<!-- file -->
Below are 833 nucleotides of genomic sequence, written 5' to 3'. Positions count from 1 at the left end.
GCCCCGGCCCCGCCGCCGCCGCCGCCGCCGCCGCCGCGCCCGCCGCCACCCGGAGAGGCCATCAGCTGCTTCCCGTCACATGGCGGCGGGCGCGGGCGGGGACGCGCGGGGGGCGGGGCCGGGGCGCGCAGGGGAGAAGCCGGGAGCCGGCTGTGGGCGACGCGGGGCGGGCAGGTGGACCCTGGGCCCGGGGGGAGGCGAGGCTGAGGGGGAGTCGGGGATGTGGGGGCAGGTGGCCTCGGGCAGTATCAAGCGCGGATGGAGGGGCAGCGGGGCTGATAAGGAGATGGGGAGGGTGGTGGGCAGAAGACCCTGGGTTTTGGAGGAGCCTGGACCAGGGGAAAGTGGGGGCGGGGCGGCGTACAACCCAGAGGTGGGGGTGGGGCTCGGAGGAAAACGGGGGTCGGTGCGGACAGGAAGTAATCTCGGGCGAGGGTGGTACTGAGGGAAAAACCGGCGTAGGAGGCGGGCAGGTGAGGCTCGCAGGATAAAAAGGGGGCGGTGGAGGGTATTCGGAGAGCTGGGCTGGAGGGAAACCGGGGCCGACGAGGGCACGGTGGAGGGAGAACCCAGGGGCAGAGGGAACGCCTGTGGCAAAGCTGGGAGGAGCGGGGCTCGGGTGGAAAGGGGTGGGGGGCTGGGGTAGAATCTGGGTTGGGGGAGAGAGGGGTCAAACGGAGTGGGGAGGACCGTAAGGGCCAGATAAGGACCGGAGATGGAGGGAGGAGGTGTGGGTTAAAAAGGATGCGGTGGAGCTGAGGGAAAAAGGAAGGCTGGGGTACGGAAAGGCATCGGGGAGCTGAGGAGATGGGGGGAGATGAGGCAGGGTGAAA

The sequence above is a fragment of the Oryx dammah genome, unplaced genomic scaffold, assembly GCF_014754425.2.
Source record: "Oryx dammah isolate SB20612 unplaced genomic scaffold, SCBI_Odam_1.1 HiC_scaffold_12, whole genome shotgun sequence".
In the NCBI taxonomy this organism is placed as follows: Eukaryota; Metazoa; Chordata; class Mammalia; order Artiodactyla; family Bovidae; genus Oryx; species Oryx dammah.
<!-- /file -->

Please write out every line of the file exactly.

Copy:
Below are 833 nucleotides of genomic sequence, written 5' to 3'. Positions count from 1 at the left end.
GCCCCGGCCCCGCCGCCGCCGCCGCCGCCGCCGCCGCGCCCGCCGCCACCCGGAGAGGCCATCAGCTGCTTCCCGTCACATGGCGGCGGGCGCGGGCGGGGACGCGCGGGGGGCGGGGCCGGGGCGCGCAGGGGAGAAGCCGGGAGCCGGCTGTGGGCGACGCGGGGCGGGCAGGTGGACCCTGGGCCCGGGGGGAGGCGAGGCTGAGGGGGAGTCGGGGATGTGGGGGCAGGTGGCCTCGGGCAGTATCAAGCGCGGATGGAGGGGCAGCGGGGCTGATAAGGAGATGGGGAGGGTGGTGGGCAGAAGACCCTGGGTTTTGGAGGAGCCTGGACCAGGGGAAAGTGGGGGCGGGGCGGCGTACAACCCAGAGGTGGGGGTGGGGCTCGGAGGAAAACGGGGGTCGGTGCGGACAGGAAGTAATCTCGGGCGAGGGTGGTACTGAGGGAAAAACCGGCGTAGGAGGCGGGCAGGTGAGGCTCGCAGGATAAAAAGGGGGCGGTGGAGGGTATTCGGAGAGCTGGGCTGGAGGGAAACCGGGGCCGACGAGGGCACGGTGGAGGGAGAACCCAGGGGCAGAGGGAACGCCTGTGGCAAAGCTGGGAGGAGCGGGGCTCGGGTGGAAAGGGGTGGGGGGCTGGGGTAGAATCTGGGTTGGGGGAGAGAGGGGTCAAACGGAGTGGGGAGGACCGTAAGGGCCAGATAAGGACCGGAGATGGAGGGAGGAGGTGTGGGTTAAAAAGGATGCGGTGGAGCTGAGGGAAAAAGGAAGGCTGGGGTACGGAAAGGCATCGGGGAGCTGAGGAGATGGGGGGAGATGAGGCAGGGTGAAA

The sequence above is a fragment of the Oryx dammah genome, unplaced genomic scaffold, assembly GCF_014754425.2.
Source record: "Oryx dammah isolate SB20612 unplaced genomic scaffold, SCBI_Odam_1.1 HiC_scaffold_12, whole genome shotgun sequence".
In the NCBI taxonomy this organism is placed as follows: Eukaryota; Metazoa; Chordata; class Mammalia; order Artiodactyla; family Bovidae; genus Oryx; species Oryx dammah.